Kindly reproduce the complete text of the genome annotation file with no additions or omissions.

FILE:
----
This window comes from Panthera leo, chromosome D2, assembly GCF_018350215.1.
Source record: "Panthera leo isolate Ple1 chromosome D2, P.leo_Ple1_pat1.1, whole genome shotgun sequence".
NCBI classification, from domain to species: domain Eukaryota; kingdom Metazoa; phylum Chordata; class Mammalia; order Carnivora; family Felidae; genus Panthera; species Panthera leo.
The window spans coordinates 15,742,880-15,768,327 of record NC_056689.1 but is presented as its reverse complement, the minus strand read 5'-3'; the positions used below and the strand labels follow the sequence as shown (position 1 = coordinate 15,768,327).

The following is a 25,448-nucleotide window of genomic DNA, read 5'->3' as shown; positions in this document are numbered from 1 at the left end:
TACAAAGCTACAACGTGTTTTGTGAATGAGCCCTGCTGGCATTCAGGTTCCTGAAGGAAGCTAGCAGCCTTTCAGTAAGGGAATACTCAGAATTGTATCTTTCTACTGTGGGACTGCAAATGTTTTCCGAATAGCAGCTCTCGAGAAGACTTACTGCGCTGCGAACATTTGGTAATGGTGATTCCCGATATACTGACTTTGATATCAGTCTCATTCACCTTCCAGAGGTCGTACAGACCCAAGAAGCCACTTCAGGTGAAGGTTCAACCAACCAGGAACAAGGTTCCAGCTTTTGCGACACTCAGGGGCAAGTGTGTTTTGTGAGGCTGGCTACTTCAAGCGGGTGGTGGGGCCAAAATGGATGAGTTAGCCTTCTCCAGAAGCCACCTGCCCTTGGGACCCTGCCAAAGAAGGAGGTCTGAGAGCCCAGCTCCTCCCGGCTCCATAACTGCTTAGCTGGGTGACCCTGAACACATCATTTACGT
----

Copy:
This window comes from Panthera leo, chromosome D2, assembly GCF_018350215.1.
Source record: "Panthera leo isolate Ple1 chromosome D2, P.leo_Ple1_pat1.1, whole genome shotgun sequence".
NCBI classification, from domain to species: domain Eukaryota; kingdom Metazoa; phylum Chordata; class Mammalia; order Carnivora; family Felidae; genus Panthera; species Panthera leo.
The window spans coordinates 15,742,880-15,768,327 of record NC_056689.1 but is presented as its reverse complement, the minus strand read 5'-3'; the positions used below and the strand labels follow the sequence as shown (position 1 = coordinate 15,768,327).

The following is a 25,448-nucleotide window of genomic DNA, read 5'->3' as shown; positions in this document are numbered from 1 at the left end:
TACAAAGCTACAACGTGTTTTGTGAATGAGCCCTGCTGGCATTCAGGTTCCTGAAGGAAGCTAGCAGCCTTTCAGTAAGGGAATACTCAGAATTGTATCTTTCTACTGTGGGACTGCAAATGTTTTCCGAATAGCAGCTCTCGAGAAGACTTACTGCGCTGCGAACATTTGGTAATGGTGATTCCCGATATACTGACTTTGATATCAGTCTCATTCACCTTCCAGAGGTCGTACAGACCCAAGAAGCCACTTCAGGTGAAGGTTCAACCAACCAGGAACAAGGTTCCAGCTTTTGCGACACTCAGGGGCAAGTGTGTTTTGTGAGGCTGGCTACTTCAAGCGGGTGGTGGGGCCAAAATGGATGAGTTAGCCTTCTCCAGAAGCCACCTGCCCTTGGGACCCTGCCAAAGAAGGAGGTCTGAGAGCCCAGCTCCTCCCGGCTCCATAACTGCTTAGCTGGGTGACCCTGAACACATCATTTACGT